529 - over saving?

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Meaty
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529 - over saving?

Post by Meaty » Wed Oct 30, 2019 8:44 am

Thanks in advance for the thoughts and wisdom. I have a 9 year old son and I plan to pay 100% of the college bill (tuition, room/board, books, food) at a 4 year in state school. I currently have $75,000 saved and contribute $200/month

Am I over saving for college. The various calculators I find online vary widely - everything from I have no need to save further to increasing contributions by hundreds per month.

Thoughts from the real world? If it’s helpful, I max all other deferred space and save substantially in taxable. I’ve considered hedging my bets by ceasing 529 contributions knowing I could pay any difference out of taxable but I’d like to get the tax free growth if possible

Thanks!
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tenkuky
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Re: 529 - over saving?

Post by tenkuky » Wed Oct 30, 2019 8:45 am

Depends on your state tax deduction (if any).
I would contribute at least to that amount.
You could always add more to taxable as it is less constrained, and can be very tax efficient if chosen wisely.

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Re: 529 - over saving?

Post by alfaspider » Wed Oct 30, 2019 8:53 am

Meaty wrote:
Wed Oct 30, 2019 8:44 am
Thanks in advance for the thoughts and wisdom. I have a 9 year old son and I plan to pay 100% of the college bill (tuition, room/board, books, food) at a 4 year in state school. I currently have $75,000 saved and contribute $200/month

Am I over saving for college. The various calculators I find online vary widely - everything from I have no need to save further to increasing contributions by hundreds per month.

Thoughts from the real world? If it’s helpful, I max all other deferred space and save substantially in taxable. I’ve considered hedging my bets by ceasing 529 contributions knowing I could pay any difference out of taxable but I’d like to get the tax free growth if possible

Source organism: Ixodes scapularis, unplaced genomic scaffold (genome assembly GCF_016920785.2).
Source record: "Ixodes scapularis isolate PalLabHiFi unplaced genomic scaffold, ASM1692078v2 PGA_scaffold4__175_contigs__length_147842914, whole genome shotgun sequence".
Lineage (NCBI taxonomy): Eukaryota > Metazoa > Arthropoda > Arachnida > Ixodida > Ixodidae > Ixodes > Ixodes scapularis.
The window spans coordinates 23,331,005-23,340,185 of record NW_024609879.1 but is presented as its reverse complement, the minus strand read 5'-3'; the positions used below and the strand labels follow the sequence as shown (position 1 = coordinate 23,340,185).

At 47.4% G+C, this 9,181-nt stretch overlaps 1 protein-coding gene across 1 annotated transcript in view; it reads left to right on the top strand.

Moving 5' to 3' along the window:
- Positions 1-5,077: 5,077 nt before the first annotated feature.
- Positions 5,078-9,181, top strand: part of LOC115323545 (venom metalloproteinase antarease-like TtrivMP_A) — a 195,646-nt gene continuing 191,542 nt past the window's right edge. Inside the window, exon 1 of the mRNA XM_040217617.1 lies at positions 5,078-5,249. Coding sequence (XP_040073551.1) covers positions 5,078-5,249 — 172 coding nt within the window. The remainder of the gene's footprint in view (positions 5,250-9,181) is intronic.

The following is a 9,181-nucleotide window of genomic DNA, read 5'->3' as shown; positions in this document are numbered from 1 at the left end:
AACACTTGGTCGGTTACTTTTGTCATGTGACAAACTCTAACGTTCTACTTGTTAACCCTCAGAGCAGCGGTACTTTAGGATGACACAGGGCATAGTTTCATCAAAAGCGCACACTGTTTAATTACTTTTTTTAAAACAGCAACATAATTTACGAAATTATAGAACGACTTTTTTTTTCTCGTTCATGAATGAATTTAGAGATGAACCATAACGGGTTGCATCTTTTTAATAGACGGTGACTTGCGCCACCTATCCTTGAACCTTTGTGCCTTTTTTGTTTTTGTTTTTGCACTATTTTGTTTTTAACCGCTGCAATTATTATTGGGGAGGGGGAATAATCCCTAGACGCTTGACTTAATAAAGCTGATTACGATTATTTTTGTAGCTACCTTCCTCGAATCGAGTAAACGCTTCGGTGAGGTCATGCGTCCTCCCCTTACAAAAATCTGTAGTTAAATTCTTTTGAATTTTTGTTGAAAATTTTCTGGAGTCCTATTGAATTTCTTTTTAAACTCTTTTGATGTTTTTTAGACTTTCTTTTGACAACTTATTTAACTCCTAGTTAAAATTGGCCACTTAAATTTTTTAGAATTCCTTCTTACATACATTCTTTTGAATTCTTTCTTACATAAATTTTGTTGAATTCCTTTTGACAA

Thanks!
It entirely depends on where your kid wants to go to college. If your kid is planning on state school, you can almost certainly stop contributing. If your kid wants to go to an expensive private school or out of state, you may come up short. It also depends on whether you are interested in funding extended family members or grandchildren if there are funds remaining.

Personally, I've cut my kids 529 contributions off once the accounts reach $100k. It's enough to pay for state school. If they need more, I may be open to paying for it, but I'm not interested in seriously over funding the 529. If my grand kids need help, I can cross that bridge when I get to it several decades from now.

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Re: 529 - over saving?

Post by goodenyou » Wed Oct 30, 2019 8:56 am

Since you live in Texas, there is no state income tax, and therefore no deduction (good thing!). If you have your 529 in a balanced fund, I would contribute until the balance was about $120,000 (the all-in cost in about 10 years will be around $30,000 per year). That would include contributions and investment return. When I reached $120,000, I would put it all in FDIC. If your child was getting close to college age (junior/senior in high school), and you weren't fully funded for 4 years, I would put a significant portion in FDIC (2 years of college expenses) and let the balance try to eek out a return to meet the remainder 2 years over the 4 years of growth. I would be fully prepared to meet the deficiency, if any, with taxable cash flow when they got to be a junior in college.
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Re: 529 - over saving?

Post by 1789 » Wed Oct 30, 2019 10:00 am